The use of IV (intravenous) vitamin C to treat cancer is growing in popularity around the world as positive research continues to accumulate and build a strong case for its effectiveness. The latest cohort study out of Germany is one more example, showing that IV vitamin C markedly improves the quality of life for breast cancer patients. Such positive results are likely the reason why many thousands of patients worldwide elect to be treated with this therapy every year.
IV Vitamin C for Cancer: Current Status
It is now well established that by injecting vitamin C we can safely reach concentrations at which ascorbate generates hydrogen peroxide (H2O2) in tissues, and it is the H2O2 that selectively kills cancer cells through oxidative stress. Laboratory studies have confirmed that high-dose vitamin C is cytotoxic to a wide variety of cancer cell lines, and that it also boosts the anti-cancer activity of several common chemotherapy drugs. In animal models (rats), IV vitamin C has been shown to significantly decrease growth rates of liver, ovarian, pancreatic, and glioblastoma tumors with dosages easily achievable in humans. The science behind IV vitamin C as a cancer therapy is now so advanced that there are six clinical trials testing it (alone or with chemo drugs) in human patients against lymphoma and cancers of the colon, breast, uterus, cervix, prostate, pancreas and others.
IV Vitamin C Helps Cancer Patients: Clinical Evidence
Clinical trials have not yet shown IV vitamin C to shrink tumours, but that’s no reason for an oncologist to reject this therapy. Improving quality of life is also an important goal of cancer treatment, and clinical experience shows IV vitamin C does exactly that. A prospective study from Korea (2007) showed that this therapy significantly improved quality of life for terminal cancer patients, bringing the global health/quality of life score from 36 to 55 and yielding improvements in physical, emotional, and cognitive functions. Disease symptom severity also decreased across the board, with patients showing significantly less fatigue, nausea/vomiting, pain, and appetite loss.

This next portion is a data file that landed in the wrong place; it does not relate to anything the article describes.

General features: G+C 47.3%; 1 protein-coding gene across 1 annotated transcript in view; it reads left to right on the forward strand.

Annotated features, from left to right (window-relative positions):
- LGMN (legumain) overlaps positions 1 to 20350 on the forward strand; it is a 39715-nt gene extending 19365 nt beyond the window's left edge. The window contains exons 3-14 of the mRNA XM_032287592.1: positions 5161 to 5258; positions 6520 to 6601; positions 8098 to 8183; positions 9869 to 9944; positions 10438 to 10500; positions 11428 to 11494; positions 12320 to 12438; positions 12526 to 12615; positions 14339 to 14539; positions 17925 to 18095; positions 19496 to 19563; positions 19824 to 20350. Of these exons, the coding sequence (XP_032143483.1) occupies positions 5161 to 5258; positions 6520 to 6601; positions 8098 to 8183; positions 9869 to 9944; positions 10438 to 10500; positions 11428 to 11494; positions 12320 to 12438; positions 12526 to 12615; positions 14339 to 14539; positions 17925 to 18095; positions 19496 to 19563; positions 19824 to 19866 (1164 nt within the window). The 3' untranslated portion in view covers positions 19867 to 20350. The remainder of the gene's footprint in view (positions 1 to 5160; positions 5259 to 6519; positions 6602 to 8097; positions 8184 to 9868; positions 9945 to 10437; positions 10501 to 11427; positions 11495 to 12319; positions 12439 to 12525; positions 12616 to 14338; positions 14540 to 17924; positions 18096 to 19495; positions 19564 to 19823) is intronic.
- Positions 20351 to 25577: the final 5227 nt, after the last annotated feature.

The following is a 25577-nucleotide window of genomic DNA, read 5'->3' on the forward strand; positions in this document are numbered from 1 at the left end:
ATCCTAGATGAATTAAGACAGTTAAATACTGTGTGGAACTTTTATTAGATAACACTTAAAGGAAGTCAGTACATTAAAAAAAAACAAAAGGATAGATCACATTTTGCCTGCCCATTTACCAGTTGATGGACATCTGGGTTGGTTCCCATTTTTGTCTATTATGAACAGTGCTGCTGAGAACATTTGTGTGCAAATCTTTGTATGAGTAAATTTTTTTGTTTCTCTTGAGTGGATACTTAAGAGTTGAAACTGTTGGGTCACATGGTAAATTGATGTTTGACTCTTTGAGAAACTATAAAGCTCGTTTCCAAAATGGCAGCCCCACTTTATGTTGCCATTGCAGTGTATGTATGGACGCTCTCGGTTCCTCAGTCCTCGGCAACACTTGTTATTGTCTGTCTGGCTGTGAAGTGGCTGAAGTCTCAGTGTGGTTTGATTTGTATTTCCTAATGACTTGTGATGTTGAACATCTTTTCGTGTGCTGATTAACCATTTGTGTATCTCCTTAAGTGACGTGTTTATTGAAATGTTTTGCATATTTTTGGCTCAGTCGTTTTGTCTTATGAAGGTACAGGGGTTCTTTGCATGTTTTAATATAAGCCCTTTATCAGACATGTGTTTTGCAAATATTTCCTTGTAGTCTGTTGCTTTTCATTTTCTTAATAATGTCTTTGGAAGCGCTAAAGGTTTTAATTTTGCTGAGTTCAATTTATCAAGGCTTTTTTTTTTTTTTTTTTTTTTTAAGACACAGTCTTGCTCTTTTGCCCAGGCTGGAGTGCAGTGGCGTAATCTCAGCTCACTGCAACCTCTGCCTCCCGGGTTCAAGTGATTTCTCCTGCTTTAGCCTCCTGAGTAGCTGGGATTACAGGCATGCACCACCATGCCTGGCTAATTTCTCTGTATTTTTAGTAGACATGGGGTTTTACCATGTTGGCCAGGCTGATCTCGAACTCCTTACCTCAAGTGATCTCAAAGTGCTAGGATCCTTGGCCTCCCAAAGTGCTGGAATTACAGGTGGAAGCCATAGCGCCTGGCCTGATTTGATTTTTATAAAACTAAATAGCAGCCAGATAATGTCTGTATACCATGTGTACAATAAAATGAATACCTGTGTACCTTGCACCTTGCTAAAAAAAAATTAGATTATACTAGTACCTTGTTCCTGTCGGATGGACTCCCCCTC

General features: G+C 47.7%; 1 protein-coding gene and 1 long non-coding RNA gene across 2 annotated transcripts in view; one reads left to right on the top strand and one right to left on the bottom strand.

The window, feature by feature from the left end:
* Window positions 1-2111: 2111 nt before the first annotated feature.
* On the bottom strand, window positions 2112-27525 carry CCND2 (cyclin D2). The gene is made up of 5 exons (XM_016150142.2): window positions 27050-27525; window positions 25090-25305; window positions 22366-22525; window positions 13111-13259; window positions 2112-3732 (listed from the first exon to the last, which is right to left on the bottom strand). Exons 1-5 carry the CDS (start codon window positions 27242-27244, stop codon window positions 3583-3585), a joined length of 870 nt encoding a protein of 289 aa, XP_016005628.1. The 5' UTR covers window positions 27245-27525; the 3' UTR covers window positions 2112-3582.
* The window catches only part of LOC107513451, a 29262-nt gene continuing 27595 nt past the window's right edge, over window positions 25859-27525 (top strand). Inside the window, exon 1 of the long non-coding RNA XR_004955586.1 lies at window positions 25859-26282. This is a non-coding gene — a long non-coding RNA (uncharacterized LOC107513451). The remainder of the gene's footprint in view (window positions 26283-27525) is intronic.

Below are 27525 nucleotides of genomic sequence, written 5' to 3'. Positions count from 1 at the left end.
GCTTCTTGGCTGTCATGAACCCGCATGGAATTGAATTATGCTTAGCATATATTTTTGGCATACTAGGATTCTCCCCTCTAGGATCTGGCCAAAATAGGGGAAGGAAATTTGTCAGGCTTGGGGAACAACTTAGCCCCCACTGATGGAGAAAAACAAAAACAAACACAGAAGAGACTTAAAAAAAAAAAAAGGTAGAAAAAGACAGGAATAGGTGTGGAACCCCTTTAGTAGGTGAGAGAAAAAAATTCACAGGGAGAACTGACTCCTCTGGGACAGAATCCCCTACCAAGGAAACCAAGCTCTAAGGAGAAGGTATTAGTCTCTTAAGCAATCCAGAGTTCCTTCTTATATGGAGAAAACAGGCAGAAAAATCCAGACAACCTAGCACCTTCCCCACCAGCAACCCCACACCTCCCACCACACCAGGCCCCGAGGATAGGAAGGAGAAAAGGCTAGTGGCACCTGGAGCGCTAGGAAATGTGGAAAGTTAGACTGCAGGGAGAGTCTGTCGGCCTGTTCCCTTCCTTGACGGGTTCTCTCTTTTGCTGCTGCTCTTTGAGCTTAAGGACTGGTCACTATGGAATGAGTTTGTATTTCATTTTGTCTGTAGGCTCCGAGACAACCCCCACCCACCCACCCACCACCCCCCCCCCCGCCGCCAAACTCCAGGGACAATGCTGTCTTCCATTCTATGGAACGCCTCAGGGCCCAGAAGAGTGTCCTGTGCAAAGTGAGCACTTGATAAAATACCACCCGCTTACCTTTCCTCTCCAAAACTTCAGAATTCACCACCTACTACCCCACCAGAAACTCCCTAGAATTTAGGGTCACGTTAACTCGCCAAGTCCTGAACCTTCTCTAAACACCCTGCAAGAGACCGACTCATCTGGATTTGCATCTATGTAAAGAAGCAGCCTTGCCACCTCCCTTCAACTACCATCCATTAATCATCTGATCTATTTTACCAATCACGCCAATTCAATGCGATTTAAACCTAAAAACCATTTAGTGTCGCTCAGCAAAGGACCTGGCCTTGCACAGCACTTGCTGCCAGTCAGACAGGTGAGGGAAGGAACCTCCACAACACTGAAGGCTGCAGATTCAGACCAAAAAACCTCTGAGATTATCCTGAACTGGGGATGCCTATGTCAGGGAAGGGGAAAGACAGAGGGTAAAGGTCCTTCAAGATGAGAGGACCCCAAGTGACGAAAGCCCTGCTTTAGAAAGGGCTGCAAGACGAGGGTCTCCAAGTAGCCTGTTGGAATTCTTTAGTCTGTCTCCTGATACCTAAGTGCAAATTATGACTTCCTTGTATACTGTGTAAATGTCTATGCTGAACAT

These results were echoed in a study just completed in late 2011 in Germany, which compared breast cancer patients receiving IV vitamin C and standard therapy together, versus standard therapy alone. Those receiving IV vitamin C experienced a marked reduction (nearly 50%) in unpleasant symptoms and chemo/radiotherapy side effects such as loss of appetite, fatigue, depression, sleep disorders, dizziness and haemorrhagic diathesis.
The Use of IV Vitamin C is More Widespread Than You Think
Experiences such as those above are bringing more patients to try IV vitamin C – as are high profile patients. For example, the celebrated New Zealand physicist Sir Paul Callaghan elected to treat his colon cancer with IV vitamin C, and his CEA level (a colon cancer marker) started to decrease after only six infusions. This therapy is already widespread in New Zealand: 30 clinics provide it, administering about 10,000 vitamin C injections annually. In the US, a recent survey showed that over 8800 patients were treated with IV vitamin C in 2008, using a total of 355,000 dosage vials.
But that was just for the health care practitioners taking part in the survey. For the same year, manufacturers reported sales of 855,000 vials of vitamin C. This implies that as many as 21,000 patients received IV vitamin C therapy in 2008.
Ongoing clinical trials using IV vitamin C to treat cancer won’t complete until 2013 to 2014. But until then, clinical evidence already shows that this therapy can – at the very least – significantly improve cancer patients’ quality of life. Oncologists should therefore strongly consider adding this therapy to their standard clinical practice.
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